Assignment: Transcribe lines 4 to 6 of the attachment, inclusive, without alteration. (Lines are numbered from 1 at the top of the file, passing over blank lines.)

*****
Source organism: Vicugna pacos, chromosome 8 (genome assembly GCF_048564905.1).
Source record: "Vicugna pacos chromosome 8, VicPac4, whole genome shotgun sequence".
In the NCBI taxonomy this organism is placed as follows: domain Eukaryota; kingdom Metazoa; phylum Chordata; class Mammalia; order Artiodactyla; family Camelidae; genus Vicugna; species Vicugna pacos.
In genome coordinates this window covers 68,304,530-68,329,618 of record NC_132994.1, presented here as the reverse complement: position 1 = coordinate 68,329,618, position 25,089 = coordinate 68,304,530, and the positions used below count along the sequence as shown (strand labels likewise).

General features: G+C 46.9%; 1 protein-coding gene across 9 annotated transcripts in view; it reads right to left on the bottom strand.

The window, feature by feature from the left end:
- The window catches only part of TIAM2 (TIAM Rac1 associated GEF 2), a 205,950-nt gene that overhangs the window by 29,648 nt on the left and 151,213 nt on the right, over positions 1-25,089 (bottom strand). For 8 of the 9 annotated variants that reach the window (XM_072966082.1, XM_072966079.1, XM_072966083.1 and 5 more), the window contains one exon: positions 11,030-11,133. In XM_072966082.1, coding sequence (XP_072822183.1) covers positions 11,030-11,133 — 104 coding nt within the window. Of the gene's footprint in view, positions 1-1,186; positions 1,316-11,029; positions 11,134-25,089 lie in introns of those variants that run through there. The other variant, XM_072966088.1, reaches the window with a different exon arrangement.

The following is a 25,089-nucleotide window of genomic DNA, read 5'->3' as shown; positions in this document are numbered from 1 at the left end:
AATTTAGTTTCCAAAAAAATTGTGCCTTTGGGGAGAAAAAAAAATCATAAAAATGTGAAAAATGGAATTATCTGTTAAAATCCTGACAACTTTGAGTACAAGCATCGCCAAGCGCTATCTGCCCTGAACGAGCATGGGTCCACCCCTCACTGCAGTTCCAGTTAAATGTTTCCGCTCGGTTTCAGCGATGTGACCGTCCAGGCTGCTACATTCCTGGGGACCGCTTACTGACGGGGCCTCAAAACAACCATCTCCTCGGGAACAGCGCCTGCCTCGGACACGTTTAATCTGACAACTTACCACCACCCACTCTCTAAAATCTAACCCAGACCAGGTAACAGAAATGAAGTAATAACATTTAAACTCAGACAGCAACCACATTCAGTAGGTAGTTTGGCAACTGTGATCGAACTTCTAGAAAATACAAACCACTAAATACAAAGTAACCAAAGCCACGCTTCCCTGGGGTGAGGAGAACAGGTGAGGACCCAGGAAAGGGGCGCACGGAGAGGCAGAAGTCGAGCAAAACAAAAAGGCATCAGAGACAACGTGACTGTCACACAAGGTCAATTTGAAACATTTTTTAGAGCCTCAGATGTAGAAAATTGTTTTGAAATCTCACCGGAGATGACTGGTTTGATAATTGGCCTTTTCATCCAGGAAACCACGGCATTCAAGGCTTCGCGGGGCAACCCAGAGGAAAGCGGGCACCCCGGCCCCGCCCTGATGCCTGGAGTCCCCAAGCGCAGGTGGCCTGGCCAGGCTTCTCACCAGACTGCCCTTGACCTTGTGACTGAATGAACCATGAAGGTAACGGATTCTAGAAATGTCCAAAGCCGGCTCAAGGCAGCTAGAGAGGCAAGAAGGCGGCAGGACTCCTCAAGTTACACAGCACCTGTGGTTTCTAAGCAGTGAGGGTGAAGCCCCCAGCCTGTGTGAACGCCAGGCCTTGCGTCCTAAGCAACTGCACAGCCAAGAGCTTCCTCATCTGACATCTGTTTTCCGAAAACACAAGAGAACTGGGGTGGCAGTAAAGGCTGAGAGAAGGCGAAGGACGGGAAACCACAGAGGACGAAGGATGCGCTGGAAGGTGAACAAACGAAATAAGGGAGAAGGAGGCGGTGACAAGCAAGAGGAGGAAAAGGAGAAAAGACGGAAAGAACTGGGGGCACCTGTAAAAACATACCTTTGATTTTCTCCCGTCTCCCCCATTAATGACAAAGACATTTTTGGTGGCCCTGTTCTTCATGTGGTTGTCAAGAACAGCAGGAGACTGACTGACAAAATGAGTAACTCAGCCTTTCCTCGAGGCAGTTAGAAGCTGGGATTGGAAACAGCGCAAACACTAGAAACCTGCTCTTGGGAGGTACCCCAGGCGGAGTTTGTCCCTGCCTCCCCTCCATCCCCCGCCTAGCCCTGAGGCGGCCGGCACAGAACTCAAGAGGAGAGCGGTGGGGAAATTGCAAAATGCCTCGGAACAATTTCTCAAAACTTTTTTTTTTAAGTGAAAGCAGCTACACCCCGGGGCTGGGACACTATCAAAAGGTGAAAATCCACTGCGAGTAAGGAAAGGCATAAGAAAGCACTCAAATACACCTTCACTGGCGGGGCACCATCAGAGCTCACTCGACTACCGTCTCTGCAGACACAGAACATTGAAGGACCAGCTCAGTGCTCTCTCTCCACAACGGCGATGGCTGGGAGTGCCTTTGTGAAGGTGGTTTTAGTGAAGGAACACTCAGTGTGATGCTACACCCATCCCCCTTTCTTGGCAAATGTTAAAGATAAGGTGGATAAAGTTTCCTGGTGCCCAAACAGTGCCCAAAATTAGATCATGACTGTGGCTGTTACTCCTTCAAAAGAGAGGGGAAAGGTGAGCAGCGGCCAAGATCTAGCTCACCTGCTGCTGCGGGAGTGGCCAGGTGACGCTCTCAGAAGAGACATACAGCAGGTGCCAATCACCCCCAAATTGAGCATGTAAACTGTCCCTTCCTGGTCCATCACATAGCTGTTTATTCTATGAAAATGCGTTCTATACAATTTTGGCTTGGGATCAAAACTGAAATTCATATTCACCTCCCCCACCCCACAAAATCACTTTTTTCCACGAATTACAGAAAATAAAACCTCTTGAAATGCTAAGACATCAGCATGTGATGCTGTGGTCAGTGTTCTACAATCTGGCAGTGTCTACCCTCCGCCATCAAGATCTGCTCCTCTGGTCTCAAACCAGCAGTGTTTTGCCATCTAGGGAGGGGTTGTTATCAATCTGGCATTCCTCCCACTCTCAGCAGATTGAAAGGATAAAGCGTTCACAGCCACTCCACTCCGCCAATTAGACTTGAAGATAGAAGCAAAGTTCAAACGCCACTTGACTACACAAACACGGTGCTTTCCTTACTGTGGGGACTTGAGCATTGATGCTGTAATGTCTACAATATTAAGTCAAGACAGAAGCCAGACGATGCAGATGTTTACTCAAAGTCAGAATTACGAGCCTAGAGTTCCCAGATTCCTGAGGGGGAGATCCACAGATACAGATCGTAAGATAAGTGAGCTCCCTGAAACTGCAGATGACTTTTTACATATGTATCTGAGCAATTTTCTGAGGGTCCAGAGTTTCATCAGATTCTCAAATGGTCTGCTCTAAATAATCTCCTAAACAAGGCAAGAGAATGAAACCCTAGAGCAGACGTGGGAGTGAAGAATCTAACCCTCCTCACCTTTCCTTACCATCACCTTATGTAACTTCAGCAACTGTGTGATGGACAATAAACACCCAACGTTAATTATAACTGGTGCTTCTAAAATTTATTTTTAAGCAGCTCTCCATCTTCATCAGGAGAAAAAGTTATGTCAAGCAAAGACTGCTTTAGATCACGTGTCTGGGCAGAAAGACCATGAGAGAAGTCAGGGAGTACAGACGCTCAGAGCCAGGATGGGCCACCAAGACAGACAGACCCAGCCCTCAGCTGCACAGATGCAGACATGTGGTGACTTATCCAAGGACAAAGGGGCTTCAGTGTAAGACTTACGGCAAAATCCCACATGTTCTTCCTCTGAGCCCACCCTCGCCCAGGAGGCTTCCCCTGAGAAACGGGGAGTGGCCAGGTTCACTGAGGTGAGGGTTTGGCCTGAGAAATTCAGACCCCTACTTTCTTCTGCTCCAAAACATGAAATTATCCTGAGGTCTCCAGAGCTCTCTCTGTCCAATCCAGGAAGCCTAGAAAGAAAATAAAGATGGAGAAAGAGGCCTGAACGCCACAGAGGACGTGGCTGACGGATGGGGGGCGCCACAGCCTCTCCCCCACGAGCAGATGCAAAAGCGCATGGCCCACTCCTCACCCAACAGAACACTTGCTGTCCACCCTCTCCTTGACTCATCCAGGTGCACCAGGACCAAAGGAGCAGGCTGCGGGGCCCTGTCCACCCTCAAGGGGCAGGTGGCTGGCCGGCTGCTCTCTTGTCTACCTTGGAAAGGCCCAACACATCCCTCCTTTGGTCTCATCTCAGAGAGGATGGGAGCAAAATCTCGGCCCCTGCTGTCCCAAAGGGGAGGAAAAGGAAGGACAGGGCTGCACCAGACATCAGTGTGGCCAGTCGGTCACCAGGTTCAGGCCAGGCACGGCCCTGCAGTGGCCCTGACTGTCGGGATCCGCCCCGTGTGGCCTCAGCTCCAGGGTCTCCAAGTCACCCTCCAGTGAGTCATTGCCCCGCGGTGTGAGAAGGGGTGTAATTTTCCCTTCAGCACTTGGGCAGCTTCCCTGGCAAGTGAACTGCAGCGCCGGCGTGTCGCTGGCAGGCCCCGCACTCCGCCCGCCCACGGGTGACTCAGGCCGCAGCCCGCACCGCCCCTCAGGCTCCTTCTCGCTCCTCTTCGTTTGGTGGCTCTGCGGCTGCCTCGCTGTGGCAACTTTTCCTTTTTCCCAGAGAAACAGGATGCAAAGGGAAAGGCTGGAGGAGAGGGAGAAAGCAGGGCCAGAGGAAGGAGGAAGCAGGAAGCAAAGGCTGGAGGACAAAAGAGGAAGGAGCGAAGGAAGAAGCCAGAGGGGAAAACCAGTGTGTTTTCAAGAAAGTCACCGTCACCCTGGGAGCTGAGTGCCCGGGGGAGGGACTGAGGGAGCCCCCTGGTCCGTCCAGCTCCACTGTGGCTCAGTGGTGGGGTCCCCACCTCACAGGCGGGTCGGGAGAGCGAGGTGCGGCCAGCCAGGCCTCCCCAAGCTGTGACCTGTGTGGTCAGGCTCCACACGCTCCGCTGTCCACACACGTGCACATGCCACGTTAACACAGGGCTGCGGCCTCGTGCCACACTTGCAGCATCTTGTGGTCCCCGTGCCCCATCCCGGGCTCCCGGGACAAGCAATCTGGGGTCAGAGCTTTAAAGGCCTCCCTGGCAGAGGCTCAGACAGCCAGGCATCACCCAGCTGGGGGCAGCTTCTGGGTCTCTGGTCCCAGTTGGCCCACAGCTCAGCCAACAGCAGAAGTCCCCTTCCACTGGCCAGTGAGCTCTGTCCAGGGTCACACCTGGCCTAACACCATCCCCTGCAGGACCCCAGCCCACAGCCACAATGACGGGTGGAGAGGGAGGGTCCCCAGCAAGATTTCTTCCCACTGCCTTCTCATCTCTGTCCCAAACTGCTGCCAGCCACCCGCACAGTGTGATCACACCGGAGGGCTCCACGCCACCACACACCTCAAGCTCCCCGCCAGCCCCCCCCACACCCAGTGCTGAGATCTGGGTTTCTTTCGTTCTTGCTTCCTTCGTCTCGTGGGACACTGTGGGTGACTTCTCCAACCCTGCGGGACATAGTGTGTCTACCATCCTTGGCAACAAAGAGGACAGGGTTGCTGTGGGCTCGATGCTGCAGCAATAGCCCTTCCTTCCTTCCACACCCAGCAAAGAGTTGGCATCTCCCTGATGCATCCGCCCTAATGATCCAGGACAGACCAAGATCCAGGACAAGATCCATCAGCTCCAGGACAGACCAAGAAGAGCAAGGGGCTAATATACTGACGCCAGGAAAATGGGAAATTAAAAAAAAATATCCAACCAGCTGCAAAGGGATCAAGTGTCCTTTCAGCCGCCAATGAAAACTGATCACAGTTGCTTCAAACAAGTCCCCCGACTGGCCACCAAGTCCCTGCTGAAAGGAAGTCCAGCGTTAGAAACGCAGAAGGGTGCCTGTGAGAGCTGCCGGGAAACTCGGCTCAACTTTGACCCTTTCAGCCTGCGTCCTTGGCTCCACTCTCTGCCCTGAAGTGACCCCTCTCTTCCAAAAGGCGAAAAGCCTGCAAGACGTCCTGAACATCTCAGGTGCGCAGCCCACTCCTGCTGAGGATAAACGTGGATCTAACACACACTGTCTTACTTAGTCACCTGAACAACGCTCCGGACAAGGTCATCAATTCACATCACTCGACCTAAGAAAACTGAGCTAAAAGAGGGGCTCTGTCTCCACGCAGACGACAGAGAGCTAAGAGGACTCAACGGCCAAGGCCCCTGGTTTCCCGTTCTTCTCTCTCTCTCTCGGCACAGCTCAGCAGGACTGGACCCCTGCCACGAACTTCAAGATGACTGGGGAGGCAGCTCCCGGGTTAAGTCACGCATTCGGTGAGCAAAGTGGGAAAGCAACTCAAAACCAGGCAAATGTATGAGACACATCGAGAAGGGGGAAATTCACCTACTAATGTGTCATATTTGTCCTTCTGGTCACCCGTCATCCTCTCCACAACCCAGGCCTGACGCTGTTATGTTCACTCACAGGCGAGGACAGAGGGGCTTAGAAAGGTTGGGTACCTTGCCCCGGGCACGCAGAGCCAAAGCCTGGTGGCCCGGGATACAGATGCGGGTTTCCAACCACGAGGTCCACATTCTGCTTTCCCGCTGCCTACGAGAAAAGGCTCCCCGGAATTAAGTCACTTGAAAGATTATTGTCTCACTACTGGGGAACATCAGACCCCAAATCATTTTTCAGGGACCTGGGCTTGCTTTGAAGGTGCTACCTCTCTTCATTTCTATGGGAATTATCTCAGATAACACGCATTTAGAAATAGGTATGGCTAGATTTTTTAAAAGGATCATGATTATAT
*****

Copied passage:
In genome coordinates this window covers 68,304,530-68,329,618 of record NC_132994.1, presented here as the reverse complement: position 1 = coordinate 68,329,618, position 25,089 = coordinate 68,304,530, and the positions used below count along the sequence as shown (strand labels likewise).

General features: G+C 46.9%; 1 protein-coding gene across 9 annotated transcripts in view; it reads right to left on the bottom strand.

The window, feature by feature from the left end: